• A fifth area of concentration is the study of sleep disorders in individuals with FASD utilizing the Pediatric Sleep Center Laboratory at Seattle Children's Hospital. "Sleep problems" are a common complaint for children with FASD. In-utero alcohol exposure may cause neurodevelopmental alterations of respiratory control, muscular tone, and midfacial anomalies that can result in sleep disordered breathing, including obstructive sleep apnea.
  • A sixth area of concentration is developmental neurotoxicity of ethanol focusing on the effects of prenatal alcohol exposure on interactions between neurons and astrocytes. Astrocytes are glial cells that play an important role during brain development as they regulate neuronal survival, migration, and differentiation. Under investigation are novel mechanisms of astrocyte-neuron interactions relevant to brain development, and how ethanol affects these interactions by influencing the release of proteins and lipids from astrocytes, contributing to the brain injury observed in individuals with FASD.
  • A seventh area of concentration is studying the role of epigenetics in the etiology of FASD in a mouse model. Current work demonstrates maternal ethanol consumption either before or after fertilization affects the expression of an epigentically sensitive allele in the offspring and impacts postnatal body weight and skull size and shape in a manner consistent with FASD.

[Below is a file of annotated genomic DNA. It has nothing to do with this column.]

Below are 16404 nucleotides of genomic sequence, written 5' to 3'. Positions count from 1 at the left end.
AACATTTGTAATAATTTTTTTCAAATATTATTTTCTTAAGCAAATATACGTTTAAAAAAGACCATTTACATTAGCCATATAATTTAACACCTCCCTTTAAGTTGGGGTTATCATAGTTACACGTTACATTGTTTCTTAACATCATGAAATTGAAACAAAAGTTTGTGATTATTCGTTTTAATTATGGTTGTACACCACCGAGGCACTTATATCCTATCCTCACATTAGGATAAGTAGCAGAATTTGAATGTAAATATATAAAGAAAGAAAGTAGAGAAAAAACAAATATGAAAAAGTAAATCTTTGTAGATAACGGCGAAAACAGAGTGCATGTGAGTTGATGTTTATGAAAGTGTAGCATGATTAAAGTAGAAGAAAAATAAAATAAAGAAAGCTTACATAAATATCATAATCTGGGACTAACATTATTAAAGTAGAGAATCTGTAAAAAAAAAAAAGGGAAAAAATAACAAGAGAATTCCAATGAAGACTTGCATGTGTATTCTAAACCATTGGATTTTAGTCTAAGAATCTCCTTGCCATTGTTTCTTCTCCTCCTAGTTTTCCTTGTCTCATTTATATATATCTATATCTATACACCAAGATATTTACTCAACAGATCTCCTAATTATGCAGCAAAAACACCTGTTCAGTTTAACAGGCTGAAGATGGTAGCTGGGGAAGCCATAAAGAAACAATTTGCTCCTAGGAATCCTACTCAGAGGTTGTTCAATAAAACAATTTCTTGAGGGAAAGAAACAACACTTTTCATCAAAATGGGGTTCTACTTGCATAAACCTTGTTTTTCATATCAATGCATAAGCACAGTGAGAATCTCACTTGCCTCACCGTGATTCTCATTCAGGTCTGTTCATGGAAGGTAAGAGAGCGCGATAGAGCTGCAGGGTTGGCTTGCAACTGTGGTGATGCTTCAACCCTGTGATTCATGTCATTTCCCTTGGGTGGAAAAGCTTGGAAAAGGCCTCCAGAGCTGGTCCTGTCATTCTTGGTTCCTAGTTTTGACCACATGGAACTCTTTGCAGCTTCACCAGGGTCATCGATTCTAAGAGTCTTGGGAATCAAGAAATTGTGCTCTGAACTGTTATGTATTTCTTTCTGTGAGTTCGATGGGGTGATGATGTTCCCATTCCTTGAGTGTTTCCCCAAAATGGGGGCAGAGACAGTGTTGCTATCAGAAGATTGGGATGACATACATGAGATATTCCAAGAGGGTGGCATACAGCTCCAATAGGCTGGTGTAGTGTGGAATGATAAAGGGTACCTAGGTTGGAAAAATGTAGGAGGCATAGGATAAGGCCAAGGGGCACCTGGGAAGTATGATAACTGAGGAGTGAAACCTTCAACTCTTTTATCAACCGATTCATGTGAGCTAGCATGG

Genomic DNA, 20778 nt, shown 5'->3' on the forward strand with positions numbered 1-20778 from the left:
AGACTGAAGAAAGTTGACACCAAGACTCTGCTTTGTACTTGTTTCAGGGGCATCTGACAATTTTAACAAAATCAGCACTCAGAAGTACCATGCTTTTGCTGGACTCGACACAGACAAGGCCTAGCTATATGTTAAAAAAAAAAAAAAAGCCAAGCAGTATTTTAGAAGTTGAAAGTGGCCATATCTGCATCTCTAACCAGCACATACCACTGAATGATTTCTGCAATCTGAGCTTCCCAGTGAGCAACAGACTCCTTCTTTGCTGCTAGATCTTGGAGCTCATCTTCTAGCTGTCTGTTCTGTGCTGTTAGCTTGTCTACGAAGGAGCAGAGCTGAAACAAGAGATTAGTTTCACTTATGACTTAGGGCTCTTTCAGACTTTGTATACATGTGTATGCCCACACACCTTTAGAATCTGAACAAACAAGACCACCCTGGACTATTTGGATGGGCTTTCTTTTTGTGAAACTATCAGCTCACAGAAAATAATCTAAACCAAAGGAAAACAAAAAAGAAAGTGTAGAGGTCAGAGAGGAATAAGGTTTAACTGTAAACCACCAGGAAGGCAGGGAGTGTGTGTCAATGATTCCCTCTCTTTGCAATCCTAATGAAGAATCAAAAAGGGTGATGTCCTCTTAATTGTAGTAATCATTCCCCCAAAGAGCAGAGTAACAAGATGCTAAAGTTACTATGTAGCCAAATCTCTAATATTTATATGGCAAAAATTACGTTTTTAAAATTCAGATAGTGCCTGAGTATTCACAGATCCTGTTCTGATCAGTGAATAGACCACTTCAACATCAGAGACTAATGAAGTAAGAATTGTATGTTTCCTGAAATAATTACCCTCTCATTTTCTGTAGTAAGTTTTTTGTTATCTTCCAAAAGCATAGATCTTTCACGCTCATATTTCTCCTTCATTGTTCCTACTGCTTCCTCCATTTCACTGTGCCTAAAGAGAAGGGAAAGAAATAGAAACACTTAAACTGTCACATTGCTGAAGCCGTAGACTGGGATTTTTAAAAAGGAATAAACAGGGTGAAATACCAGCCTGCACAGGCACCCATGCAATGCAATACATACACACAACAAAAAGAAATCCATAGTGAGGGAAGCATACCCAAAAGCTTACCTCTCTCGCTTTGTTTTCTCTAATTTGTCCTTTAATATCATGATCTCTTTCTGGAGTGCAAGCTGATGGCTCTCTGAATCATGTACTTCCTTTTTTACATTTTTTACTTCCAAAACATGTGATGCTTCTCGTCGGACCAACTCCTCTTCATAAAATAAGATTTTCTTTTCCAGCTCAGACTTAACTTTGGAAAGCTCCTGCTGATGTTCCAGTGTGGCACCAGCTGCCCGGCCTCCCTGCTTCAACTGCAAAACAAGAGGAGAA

This CRA will work closely with two UCEDD programs: the Teratogen Information System and the FAS Diagnostic and Prevention Network.

Faculty Investigators

  • Susan Astley, Ph.D., Professor, Epidemiology and Pediatrics, Coordinator
  • Elizabeth Aylward, Ph.D., Associate Director Center for Integrative Brain Research, Seattle Children's Research Institute
  • Julia Bledsoe, M.D., Clinical Associate Professor, Pediatrics
  • Thomas Burbacher, Ph.D., Professor, Environmental Health
  • Allison Brooks, Ph.D., Lecturer, College of Education
  • Heather Carmichael Olson, Ph.D., Senior Lecturer, Psychiatry and Behavioral Sciences
  • Maida Chen, M.D., Acting Assistant Professor, Pediatrics
  • Truman Coggins, Ph.D., Professor, Speech and Hearing Sciences
  • Tim Cox, Ph.D., Research Associate Professor, Pediatrics
  • Julian Davies, M.D., Assistant Professor, Pediatrics
  • Jean Deitz, Ph.D., Professor, Rehabilitation Medicine
  • Elaine Faustman, Ph.D., Professor, Environmental Health
  • Christine Gleason, M.D., Professor, Pediatrics
  • Therese Grant, Ph.D., Research Associate Professor, Psychiatry and Behavioral Sciences
  • Tracy Jirikowic, Ph.D., Assistant Professor, Rehabilitation Medicine
  • Kim Kerns, Ph.D., Associate Professor, Psychology, University of Victoria
  • Kenneth Maravilla, M.D., Professor, Radiology
  • Sarah Westcott McCoy, Ph.D., Associate Professor, Rehabilitation Medicine
  • Lesley Olswang, Ph.D., Professor, Speech and Hearing Sciences
  • Todd Richards, Ph.D., Professor, Radiology
  • Paul Sampson, Ph.D., Research Professor, Statistics
  • Dennis Shaw, Ph.D., Professor, Radiology
  • Edward Weinberger, M.D., Professor, Radiology

University of Washington • Center on Human Development and Disability Box 357920 • Seattle WA 98195-7920 USA • 206-543-7701 •chdd@uw.edu